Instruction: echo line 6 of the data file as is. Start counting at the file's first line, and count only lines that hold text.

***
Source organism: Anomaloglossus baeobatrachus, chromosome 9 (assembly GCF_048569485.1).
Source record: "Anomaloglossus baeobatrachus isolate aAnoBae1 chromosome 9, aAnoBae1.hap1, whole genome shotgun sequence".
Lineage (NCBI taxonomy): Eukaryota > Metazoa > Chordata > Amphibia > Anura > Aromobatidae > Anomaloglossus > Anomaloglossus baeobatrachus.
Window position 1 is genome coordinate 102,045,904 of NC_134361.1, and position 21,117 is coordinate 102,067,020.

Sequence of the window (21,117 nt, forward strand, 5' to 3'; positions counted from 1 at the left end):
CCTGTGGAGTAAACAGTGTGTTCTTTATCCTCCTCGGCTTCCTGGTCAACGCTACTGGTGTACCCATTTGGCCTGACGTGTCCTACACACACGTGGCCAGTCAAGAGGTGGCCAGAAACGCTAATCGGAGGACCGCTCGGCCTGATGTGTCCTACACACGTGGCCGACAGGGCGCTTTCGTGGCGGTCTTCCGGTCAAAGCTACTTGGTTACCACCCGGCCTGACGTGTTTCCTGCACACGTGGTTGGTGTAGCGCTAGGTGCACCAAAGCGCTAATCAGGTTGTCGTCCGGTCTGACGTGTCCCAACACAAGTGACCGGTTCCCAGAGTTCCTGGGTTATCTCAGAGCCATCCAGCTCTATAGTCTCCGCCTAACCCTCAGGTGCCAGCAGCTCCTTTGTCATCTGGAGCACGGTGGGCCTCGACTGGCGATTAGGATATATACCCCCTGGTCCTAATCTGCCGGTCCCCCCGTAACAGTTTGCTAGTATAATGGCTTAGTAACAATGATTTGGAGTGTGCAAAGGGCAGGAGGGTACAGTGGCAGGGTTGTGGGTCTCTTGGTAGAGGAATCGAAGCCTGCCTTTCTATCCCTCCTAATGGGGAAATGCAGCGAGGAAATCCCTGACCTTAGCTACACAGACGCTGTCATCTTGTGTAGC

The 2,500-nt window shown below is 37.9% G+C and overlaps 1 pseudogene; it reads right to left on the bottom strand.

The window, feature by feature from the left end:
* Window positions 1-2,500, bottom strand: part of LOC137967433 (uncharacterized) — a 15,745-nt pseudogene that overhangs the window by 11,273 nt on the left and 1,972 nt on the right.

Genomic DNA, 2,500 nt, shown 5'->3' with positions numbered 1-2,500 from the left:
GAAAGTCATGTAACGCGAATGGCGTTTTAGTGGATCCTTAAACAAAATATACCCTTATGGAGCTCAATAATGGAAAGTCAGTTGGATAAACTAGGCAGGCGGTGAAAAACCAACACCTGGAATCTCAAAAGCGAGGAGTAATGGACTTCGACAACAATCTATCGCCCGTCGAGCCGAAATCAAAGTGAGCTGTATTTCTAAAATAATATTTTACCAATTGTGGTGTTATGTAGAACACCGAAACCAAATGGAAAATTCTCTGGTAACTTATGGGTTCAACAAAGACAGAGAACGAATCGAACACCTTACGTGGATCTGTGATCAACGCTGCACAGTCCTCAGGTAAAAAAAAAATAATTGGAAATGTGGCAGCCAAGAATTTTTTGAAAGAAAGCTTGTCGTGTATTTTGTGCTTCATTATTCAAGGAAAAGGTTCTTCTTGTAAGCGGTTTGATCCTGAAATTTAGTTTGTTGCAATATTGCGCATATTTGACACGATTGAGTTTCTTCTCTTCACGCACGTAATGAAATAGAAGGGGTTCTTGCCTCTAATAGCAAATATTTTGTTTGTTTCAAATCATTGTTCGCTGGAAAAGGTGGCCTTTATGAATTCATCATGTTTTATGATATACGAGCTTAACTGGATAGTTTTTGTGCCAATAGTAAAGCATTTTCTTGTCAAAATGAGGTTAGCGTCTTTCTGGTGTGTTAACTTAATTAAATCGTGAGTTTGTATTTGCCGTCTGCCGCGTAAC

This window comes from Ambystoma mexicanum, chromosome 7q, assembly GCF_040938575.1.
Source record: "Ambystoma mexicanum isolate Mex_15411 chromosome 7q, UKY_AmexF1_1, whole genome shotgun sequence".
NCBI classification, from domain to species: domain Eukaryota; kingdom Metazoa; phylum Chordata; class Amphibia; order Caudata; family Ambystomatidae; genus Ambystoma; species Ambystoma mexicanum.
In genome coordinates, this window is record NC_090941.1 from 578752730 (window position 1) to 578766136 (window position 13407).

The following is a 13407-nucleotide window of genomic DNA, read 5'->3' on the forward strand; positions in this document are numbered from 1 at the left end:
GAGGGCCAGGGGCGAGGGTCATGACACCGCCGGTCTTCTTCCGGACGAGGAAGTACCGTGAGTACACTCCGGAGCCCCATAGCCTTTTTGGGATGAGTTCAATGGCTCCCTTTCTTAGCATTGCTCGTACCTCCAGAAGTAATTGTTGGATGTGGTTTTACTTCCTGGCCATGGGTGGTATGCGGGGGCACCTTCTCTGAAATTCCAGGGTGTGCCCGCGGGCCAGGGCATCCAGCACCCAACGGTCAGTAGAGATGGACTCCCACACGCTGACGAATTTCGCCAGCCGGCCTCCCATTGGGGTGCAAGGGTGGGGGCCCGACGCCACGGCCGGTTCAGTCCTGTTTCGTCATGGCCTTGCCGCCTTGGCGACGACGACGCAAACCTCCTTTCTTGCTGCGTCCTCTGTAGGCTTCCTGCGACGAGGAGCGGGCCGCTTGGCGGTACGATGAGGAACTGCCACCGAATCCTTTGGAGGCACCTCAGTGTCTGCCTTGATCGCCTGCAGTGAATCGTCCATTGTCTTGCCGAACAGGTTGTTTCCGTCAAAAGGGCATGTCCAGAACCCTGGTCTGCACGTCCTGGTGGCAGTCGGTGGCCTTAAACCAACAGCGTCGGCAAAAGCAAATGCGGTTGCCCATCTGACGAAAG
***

CCTGTGGAGTAAACAGTGTGTTCTTTATCCTCCTCGGCTTCCTGGTCAACGCTACTGGTGTACCCATTTGGCCTGACGTGTCCTACACACACGTGGCCAGTCAAGAGGTGGCCAGAAACGCTAATCGGAGGACCGCTCGGCCTGATGTGTCCTACACACGTGGCCGACAGGGCGCTTTCGTGGCGGTCTTCCGGTCAAAGCTACTTGGTTACCACCCGGCCTGACGTGTTTCCTGCACACGTGGTTGGTGTAGCGCTAGGTGCACCAAAGCGCTAATCAGGTTGTCGTCCGGTCTGACGTGTCCCAACACAAGTGACCGGTTCCCAGAGTTCCTGGGTTATCTCAGAGCCATCCAGCTCTATAGTCTCCGCCTAACCCTCAGGTGCCAGCAGCTCCTTTGTCATCTGGAGCACGGTGGGCCTCGACTGGCGATTAGGATATATACCCCCTGGTCCTAATCTGCCGGTCCCCCCGTAACAGTTTGCTAGTATAATGGCTTAGTAACAATGATTTGGAGTGTGCAAAGGGCAGGAGGGTACAGTGGCAGGGTTGTGGGTCTCTTGGTAGAGGAATCGAAGCCTGCCTTTCTATCCCTCCTAATGGGGAAATGCAGCGAGGAAATCCCTGACCTTAGCTACACAGACGCTGTCATCTTGTGTAGC